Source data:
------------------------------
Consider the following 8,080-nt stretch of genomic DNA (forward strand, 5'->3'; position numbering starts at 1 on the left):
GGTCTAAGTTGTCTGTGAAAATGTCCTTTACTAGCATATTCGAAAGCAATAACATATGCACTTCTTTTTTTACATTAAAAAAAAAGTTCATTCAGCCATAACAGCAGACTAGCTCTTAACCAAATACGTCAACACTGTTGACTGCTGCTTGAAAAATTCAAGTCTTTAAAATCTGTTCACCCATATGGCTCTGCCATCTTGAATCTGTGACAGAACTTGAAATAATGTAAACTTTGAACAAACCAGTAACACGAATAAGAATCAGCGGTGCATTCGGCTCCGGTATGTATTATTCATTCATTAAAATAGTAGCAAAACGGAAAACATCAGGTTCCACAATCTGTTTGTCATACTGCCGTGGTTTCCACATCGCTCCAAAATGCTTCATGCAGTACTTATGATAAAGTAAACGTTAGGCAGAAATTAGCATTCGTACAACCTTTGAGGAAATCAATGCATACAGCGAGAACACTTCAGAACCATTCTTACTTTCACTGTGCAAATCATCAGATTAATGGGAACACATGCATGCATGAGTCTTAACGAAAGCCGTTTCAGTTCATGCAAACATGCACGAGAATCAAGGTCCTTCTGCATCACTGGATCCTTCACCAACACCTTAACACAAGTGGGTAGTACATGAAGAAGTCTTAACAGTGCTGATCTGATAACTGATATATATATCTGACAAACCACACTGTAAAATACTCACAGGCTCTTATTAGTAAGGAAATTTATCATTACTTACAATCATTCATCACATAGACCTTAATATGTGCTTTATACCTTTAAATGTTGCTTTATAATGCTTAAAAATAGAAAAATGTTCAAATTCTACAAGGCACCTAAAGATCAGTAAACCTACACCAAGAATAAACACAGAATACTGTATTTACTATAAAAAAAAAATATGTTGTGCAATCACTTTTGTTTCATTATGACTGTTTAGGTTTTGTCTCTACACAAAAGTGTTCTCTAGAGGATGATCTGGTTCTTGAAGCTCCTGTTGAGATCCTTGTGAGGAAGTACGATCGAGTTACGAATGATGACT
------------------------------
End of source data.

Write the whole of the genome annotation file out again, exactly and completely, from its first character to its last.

Consider the following 8,080-nt stretch of genomic DNA (forward strand, 5'->3'; position numbering starts at 1 on the left):
GGTCTAAGTTGTCTGTGAAAATGTCCTTTACTAGCATATTCGAAAGCAATAACATATGCACTTCTTTTTTTACATTAAAAAAAAAGTTCATTCAGCCATAACAGCAGACTAGCTCTTAACCAAATACGTCAACACTGTTGACTGCTGCTTGAAAAATTCAAGTCTTTAAAATCTGTTCACCCATATGGCTCTGCCATCTTGAATCTGTGACAGAACTTGAAATAATGTAAACTTTGAACAAACCAGTAACACGAATAAGAATCAGCGGTGCATTCGGCTCCGGTATGTATTATTCATTCATTAAAATAGTAGCAAAACGGAAAACATCAGGTTCCACAATCTGTTTGTCATACTGCCGTGGTTTCCACATCGCTCCAAAATGCTTCATGCAGTACTTATGATAAAGTAAACGTTAGGCAGAAATTAGCATTCGTACAACCTTTGAGGAAATCAATGCATACAGCGAGAACACTTCAGAACCATTCTTACTTTCACTGTGCAAATCATCAGATTAATGGGAACACATGCATGCATGAGTCTTAACGAAAGCCGTTTCAGTTCATGCAAACATGCACGAGAATCAAGGTCCTTCTGCATCACTGGATCCTTCACCAACACCTTAACACAAGTGGGTAGTACATGAAGAAGTCTTAACAGTGCTGATCTGATAACTGATATATATATCTGACAAACCACACTGTAAAATACTCACAGGCTCTTATTAGTAAGGAAATTTATCATTACTTACAATCATTCATCACATAGACCTTAATATGTGCTTTATACCTTTAAATGTTGCTTTATAATGCTTAAAAATAGAAAAATGTTCAAATTCTACAAGGCACCTAAAGATCAGTAAACCTACACCAAGAATAAACACAGAATACTGTATTTACTATAAAAAAAAAATATGTTGTGCAATCACTTTTGTTTCATTATGACTGTTTAGGTTTTGTCTCTACACAAAAGTGTTCTCTAGAGGATGATCTGGTTCTTGAAGCTCCTGTTGAGATCCTTGTGAGGAAGTACGATCGAGTTACGAATGATGACT